Impact of the Family Start Home Visiting Programme on Outcomes for Mothers and Children: A Quasi-Experimental Study

Family Start workers make regular home visits and, using a structured program, seek to improve parenting capability and practice. Workers also actively work to promote breastfeeding, reduce home hazards, connect infants to immunisation and primary health services, promote children’s participation in early childhood education, and connect families to services that could help address family violence, substance abuse, mental health and other challenges they face.

The programme is delivered by contracted providers with the aim of ensuring services are provided in a manner that is responsive to each community. Providers include iwi, Pacific, faith-based and other Non-Government Organisations.

Families are referred to Family Start by a range of individuals and agencies including midwives, Well Child/Tamariki Ora nurses, Child Youth and Family (CYF) and Police. Families can also self-refer. Children are generally enrolled either before birth or in their first year, and can remain in the programme until the family “graduates” or the child reaches school age.

Family Start workers deliver services at varying levels of intensity depending on the family’s needs, and visits are weekly or fortnightly. A central programme component is delivery of a child development and parent education curriculum.

A number of studies and reviews of Family Start have been conducted over the years. These have tended to find that families selected to be interviewed value the programme. But they have also highlighted variation in practice and performance across providers. None of these previous studies has been able to establish the effectiveness of Family Start in improving outcomes. This new study was commissioned to fill that gap.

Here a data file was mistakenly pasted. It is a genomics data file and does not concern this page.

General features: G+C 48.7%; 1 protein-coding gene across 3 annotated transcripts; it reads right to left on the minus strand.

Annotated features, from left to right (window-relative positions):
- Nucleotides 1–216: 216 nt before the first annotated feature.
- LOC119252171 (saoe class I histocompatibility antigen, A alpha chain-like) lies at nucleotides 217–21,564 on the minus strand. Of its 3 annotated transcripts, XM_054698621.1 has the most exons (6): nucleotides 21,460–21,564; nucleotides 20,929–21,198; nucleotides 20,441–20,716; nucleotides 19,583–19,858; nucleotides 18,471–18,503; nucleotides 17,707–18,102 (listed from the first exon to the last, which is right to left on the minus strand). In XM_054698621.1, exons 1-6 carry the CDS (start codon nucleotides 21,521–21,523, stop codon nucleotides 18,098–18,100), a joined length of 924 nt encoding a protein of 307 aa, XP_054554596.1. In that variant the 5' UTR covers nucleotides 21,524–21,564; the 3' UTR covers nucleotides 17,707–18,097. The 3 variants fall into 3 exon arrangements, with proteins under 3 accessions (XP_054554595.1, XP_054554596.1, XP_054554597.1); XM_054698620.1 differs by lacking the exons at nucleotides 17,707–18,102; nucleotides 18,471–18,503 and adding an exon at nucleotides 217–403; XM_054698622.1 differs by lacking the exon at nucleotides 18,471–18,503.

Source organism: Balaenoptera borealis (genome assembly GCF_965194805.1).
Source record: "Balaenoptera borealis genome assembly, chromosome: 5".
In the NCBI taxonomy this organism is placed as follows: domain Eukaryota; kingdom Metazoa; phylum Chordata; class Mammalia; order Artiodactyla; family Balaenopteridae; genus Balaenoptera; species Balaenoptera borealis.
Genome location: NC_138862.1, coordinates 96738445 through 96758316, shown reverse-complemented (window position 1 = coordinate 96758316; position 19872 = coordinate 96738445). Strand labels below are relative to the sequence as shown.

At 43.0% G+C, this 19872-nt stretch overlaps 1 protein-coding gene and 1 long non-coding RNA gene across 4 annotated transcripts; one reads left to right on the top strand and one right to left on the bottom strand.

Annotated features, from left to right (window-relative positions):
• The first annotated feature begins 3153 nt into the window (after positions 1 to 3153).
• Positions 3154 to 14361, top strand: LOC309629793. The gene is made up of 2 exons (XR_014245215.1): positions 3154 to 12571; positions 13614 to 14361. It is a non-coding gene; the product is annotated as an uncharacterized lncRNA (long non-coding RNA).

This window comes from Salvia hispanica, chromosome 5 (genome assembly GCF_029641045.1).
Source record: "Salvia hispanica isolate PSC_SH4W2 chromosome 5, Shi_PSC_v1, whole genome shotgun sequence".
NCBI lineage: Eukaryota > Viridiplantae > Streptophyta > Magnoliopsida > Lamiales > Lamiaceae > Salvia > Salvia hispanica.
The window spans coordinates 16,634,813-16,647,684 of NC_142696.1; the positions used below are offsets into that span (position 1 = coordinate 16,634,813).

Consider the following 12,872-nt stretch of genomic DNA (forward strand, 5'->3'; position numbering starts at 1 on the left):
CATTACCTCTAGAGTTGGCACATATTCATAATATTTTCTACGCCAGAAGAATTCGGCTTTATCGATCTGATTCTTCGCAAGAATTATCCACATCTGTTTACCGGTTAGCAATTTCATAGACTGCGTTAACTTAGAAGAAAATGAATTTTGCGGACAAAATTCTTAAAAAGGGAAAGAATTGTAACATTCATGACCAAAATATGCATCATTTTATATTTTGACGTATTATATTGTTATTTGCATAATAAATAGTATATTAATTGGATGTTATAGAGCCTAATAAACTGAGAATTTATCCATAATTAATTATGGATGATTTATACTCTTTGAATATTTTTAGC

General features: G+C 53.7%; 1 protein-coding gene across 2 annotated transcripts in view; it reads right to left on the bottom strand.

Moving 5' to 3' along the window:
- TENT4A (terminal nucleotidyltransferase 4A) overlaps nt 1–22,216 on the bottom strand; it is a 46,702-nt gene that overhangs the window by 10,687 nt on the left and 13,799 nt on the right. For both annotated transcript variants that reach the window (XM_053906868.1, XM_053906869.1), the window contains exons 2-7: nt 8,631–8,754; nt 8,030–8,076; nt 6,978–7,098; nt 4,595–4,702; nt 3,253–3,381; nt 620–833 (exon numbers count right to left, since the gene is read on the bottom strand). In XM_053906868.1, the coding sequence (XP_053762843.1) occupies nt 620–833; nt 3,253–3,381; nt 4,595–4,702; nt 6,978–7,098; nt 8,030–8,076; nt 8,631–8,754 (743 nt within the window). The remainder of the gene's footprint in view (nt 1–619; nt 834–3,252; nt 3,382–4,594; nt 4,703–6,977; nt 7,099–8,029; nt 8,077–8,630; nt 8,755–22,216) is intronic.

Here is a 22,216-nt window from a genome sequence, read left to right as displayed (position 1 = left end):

The results indicate that the enhanced Family Start programme that was phased in to new areas between 2005 and 2007 was associated with statistically significant positive impacts in a number of domains.

Positive impacts are found for Family Start children overall, and for Māori and Pacific children who participated in the programme.

Selected Extensions

Selected extensions were undertaken examining the impact of Family Start for additional sub-groups of participant children, and looking at the impact of the programme for Māori children when delivered by Māori and other provider organisations. Results show that the benefits of the programme are experienced by a range of different types of families, and provide some information that can help inform programme enhancements.